Sequester: Obama urges governors to prod Congress to deal

Barack Obama speaks to the National Governors Association in the State Dining Room of the White House in Washington 25 February 2013 Obama called for "just a little bit of compromise" to head off the deep budget cuts

President Barack Obama has urged US governors to prod Congress to strike a budget deal averting a raft of deep budget cuts set to hit on Friday.

He warned the $85bn (£56bn) cuts would put thousands of teachers out of work and bring economic uncertainty.

The president has called on Congress to pass revenue rises and some budget cuts to avoid the automatic reductions.

The Democratic president will travel to Virginia on Tuesday to discuss the cuts' impact on the defence industry.

"These cuts do not have to happen," Mr Obama told a bipartisan assembly of governors at the White House on Monday. "Congress can turn them off any time with just a little bit of compromise."

Unless Congress acts, the automatic cuts are set to take effect on Friday, part of a total $1.2tn in reductions over 10 years.

Republicans say they will not agree to a deal that includes a tax rise.

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Here is the theory: Democrats would hate the savaging of social programmes; Republicans would loathe the reductions of military spending. So they would be forced to find more sensible ways to reduce public spending. Cunning? Only it has not worked.”

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The budget cuts, known in Washington DC as the sequester, were devised in 2011 as an intentionally painful cudgel to encourage Democrats and Republicans in Congress to strike a deal to reduce the US budget deficit.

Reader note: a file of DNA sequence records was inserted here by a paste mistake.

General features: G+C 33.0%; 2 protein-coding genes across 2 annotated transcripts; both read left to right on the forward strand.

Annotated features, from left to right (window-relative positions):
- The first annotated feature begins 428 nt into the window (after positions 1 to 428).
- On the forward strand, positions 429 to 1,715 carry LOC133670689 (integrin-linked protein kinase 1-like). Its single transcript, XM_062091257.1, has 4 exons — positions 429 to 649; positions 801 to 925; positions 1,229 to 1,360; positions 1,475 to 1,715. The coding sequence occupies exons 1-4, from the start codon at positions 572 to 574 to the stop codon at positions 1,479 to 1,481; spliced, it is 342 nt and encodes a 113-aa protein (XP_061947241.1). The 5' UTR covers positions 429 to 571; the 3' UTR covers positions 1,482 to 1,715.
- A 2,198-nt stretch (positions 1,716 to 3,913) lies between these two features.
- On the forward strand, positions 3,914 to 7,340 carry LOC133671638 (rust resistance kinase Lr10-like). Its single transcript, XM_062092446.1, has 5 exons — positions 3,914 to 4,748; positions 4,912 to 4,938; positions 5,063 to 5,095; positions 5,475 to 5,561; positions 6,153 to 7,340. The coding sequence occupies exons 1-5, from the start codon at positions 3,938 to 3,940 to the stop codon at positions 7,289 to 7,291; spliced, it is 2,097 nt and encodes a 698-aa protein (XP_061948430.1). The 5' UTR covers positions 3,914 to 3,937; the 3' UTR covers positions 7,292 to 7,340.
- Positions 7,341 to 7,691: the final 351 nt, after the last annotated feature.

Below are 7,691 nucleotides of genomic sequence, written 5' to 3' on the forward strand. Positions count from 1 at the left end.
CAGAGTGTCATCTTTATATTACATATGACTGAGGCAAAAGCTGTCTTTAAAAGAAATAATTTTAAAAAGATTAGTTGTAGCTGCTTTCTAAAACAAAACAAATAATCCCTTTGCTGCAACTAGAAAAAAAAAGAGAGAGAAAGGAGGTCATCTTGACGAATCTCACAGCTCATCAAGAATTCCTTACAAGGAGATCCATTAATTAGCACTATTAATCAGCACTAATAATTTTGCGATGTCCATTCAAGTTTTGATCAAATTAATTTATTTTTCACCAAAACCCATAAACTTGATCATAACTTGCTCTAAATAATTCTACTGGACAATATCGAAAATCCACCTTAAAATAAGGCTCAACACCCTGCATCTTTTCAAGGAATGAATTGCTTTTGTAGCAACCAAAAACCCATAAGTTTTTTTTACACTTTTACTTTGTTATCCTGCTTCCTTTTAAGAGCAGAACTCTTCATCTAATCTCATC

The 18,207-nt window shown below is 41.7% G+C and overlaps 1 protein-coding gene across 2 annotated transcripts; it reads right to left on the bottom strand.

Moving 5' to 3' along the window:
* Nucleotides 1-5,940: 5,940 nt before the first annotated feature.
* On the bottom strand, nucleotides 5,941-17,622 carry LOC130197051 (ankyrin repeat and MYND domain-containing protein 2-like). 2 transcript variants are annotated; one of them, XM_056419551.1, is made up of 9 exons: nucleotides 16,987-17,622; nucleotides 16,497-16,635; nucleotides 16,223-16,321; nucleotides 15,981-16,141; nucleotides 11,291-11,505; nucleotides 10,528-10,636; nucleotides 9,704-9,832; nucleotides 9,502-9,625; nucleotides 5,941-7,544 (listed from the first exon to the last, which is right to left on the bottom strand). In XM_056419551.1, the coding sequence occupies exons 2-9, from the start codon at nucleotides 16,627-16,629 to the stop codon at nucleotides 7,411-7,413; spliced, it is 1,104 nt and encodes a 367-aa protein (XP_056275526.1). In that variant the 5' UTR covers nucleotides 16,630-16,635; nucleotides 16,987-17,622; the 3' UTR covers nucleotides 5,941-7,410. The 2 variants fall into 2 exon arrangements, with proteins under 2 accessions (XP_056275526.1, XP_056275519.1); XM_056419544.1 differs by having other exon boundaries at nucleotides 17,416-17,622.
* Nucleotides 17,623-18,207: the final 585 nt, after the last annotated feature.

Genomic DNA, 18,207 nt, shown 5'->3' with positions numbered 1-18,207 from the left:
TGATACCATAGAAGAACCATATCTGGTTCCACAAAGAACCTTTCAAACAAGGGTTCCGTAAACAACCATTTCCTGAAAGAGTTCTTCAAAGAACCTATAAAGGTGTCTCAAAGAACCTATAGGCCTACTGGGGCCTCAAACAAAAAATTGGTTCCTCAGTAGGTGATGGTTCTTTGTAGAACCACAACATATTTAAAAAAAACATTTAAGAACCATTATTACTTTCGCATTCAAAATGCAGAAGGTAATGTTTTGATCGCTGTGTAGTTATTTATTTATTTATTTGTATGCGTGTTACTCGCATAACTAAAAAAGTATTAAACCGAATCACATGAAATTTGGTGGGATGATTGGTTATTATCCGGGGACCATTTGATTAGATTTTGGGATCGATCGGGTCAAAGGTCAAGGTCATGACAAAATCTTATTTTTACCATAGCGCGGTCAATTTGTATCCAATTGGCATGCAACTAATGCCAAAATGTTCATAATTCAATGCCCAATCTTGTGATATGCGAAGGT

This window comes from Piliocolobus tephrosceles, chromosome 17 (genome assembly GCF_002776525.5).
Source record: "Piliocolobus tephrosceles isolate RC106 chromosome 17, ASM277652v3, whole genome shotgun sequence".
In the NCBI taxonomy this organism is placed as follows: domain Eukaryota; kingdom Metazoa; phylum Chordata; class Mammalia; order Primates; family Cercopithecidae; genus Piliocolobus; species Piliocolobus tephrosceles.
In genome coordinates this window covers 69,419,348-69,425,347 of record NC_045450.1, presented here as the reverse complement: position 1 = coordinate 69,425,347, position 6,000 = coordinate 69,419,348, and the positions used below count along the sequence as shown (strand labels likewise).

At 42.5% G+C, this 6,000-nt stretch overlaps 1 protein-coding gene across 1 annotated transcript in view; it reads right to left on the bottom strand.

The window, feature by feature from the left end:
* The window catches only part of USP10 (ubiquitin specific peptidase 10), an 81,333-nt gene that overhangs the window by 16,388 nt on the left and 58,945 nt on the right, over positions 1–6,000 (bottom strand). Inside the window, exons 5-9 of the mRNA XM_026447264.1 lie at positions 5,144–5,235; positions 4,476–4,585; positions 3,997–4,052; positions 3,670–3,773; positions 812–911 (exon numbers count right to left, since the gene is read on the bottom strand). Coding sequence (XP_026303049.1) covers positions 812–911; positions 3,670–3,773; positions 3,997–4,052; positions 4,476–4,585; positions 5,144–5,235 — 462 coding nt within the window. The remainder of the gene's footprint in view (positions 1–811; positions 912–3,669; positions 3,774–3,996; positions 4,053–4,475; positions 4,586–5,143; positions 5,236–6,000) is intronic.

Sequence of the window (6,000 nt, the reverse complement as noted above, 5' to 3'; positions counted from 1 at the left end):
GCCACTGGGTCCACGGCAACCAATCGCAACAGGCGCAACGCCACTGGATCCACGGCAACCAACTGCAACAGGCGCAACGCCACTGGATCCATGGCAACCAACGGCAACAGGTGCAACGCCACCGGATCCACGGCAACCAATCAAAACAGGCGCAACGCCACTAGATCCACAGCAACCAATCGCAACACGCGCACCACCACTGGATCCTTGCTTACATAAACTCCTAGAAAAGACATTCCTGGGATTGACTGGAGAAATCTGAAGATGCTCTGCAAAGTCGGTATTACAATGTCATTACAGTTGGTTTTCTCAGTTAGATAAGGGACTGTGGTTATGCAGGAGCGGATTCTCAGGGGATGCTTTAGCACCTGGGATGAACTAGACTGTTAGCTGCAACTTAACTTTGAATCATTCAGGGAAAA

Now, House Republicans say reduced spending should be the focus of any deal, while Mr Obama and the Democrats want a package to include new tax revenue by closing tax loopholes for wealthy Americans.

With no deal in sight, on Sunday the Obama administration released fact sheets highlighting the threatened economic impact of the automatic cuts on a state-by-state basis.

"These impacts will not all be felt on day one," Mr Obama told the governors on Monday, "but the uncertainty is already having an effect.

"Companies are preparing layoff notices. Families are preparing to cut back on expenses. And the longer these cuts are in place, the bigger the impact will become."

The White House has warned of job losses for teachers, more expensive meat prices as inspectors are furloughed, air travel delays, and complications in distributing vaccines for children.

"While you are in town, I hope you speak with your congressional delegation," Mr Obama told the governors. "And remind them in no uncertain terms exactly what is at stake and exactly who is at risk."

The defence department has said it will make redundant up to 46,000 temporary workers and cause employees to lose one day of work per week without pay from April, saving $5bn.

In a separate press conference on Monday, homeland security secretary Janet Napolitano said queues at airport security checkpoints and at border crossings would lengthen considerably if the cuts were put into place.

Meanwhile, Republicans and Democrats are each trying to make sure the public blames the other side, should the automatic cuts take effect.

Senator John McCain, the 2008 Republican presidential nominee, called the looming defence cuts "unconscionable" and urged Mr Obama to call lawmakers to the White House to work out a deal.

"I won't put all the blame all on the president of the United States," Sen McCain told CNN. "But the president leads."

Maryland Governor Martin O'Malley, a Democrat, said the cuts were "senseless".

"This really threatens to hurt a lot of families in our state and kind of flat-line our job growth for the next several months," he said.

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